One of the essential elements of development is to have development programs that rely on participatory community management of projects and programs. This is not just after a program or project have been implemented, but in the pre implementation stages of planning and design. The Yemeni development effort in its earlier stages was in fact based on such an approach and many of us remember very well how active local development cooperative associations went along way to bringing important development projects to event the remotest parts of the country. What made the cooperative schemes of the mid 1970s so successful? They were fairly democratic in nature and depended on transparency and accountability of the officers of the associations. When the government decided to reduce the autonomy of the cooperative movement, it brought participatory development work to a standstill.
One was hoping that with the Law of Local Authorities, the local communities will be able to regain some of their empowerment over harnessing development resources and managing the assets acquired through the infrastructure projects already implemented, but the observer is inclined to suggest that there has been little progress in getting local communities to take the initiative and move forward on their own. The Central Government has yet to relinquish a lot to the authority, which the Law supposedly turned over to local government. Moreover, access to the resources required for these local authorities to function viably is still under tight central control, even if these resources were obtained locally.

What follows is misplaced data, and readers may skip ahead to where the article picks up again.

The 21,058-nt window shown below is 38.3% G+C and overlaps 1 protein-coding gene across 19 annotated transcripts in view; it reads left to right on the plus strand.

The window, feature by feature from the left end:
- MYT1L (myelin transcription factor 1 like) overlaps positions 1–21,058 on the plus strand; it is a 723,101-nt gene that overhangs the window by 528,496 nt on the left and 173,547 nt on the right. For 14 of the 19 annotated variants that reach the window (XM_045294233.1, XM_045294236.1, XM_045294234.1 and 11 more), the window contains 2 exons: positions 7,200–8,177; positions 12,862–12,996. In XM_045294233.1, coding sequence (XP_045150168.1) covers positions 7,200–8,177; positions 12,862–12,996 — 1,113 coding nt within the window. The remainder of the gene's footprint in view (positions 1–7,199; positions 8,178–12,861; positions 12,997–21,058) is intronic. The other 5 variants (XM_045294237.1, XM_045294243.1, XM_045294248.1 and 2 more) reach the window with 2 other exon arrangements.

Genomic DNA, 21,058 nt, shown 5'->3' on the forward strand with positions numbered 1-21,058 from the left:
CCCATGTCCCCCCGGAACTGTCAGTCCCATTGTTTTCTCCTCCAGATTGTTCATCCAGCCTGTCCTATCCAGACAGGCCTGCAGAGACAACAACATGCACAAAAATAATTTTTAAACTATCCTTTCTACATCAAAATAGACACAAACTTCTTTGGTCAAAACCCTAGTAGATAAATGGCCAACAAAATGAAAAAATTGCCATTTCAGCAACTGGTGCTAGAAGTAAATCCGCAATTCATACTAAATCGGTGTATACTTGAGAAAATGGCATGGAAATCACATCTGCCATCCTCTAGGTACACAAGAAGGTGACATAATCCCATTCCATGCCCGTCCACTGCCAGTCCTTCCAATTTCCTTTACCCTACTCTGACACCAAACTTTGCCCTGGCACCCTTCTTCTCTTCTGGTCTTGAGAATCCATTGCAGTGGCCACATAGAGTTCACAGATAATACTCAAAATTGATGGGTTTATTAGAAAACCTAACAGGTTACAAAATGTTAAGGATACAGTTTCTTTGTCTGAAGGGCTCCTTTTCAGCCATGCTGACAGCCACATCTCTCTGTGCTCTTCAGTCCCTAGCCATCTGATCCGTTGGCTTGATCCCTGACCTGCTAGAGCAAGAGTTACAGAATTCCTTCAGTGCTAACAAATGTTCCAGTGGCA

If the people are the ones best able to determine their needs wherever they live in the country, then it should be the people who should be allowed to set their own plans and carry out the projects that they really need. Moreover, greater empowerment of the people means better transparency and more credible accountability. We have sufficient proof that a tightly net centralized regime can never be a guarantee that these important elements of governance are there, not to mention the avenues for corruption that such regimes usually open up.